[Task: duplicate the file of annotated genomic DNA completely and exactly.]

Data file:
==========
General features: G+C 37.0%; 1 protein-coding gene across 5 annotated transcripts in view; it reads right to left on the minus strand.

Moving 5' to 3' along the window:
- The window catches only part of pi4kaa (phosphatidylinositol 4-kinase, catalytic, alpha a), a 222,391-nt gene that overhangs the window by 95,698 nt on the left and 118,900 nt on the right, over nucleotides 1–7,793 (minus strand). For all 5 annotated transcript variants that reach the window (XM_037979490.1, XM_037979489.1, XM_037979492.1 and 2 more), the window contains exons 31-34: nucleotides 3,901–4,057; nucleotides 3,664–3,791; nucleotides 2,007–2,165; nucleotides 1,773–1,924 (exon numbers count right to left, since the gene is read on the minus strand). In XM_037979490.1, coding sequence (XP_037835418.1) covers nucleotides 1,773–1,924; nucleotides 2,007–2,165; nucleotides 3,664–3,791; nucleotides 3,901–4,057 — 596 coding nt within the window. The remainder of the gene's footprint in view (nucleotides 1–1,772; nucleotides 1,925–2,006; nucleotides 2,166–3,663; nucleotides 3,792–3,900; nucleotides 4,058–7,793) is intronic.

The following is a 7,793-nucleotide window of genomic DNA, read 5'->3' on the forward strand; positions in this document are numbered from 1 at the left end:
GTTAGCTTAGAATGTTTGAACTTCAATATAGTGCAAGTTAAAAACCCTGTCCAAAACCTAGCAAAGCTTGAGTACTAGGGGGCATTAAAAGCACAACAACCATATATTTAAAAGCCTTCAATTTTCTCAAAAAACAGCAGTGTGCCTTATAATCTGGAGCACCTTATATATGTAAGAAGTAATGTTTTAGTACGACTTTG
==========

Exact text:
General features: G+C 37.0%; 1 protein-coding gene across 5 annotated transcripts in view; it reads right to left on the minus strand.

Moving 5' to 3' along the window:
- The window catches only part of pi4kaa (phosphatidylinositol 4-kinase, catalytic, alpha a), a 222,391-nt gene that overhangs the window by 95,698 nt on the left and 118,900 nt on the right, over nucleotides 1–7,793 (minus strand). For all 5 annotated transcript variants that reach the window (XM_037979490.1, XM_037979489.1, XM_037979492.1 and 2 more), the window contains exons 31-34: nucleotides 3,901–4,057; nucleotides 3,664–3,791; nucleotides 2,007–2,165; nucleotides 1,773–1,924 (exon numbers count right to left, since the gene is read on the minus strand). In XM_037979490.1, coding sequence (XP_037835418.1) covers nucleotides 1,773–1,924; nucleotides 2,007–2,165; nucleotides 3,664–3,791; nucleotides 3,901–4,057 — 596 coding nt within the window. The remainder of the gene's footprint in view (nucleotides 1–1,772; nucleotides 1,925–2,006; nucleotides 2,166–3,663; nucleotides 3,792–3,900; nucleotides 4,058–7,793) is intronic.

The following is a 7,793-nucleotide window of genomic DNA, read 5'->3' on the forward strand; positions in this document are numbered from 1 at the left end:
GTTAGCTTAGAATGTTTGAACTTCAATATAGTGCAAGTTAAAAACCCTGTCCAAAACCTAGCAAAGCTTGAGTACTAGGGGGCATTAAAAGCACAACAACCATATATTTAAAAGCCTTCAATTTTCTCAAAAAACAGCAGTGTGCCTTATAATCTGGAGCACCTTATATATGTAAGAAGTAATGTTTTAGTACGACTTTG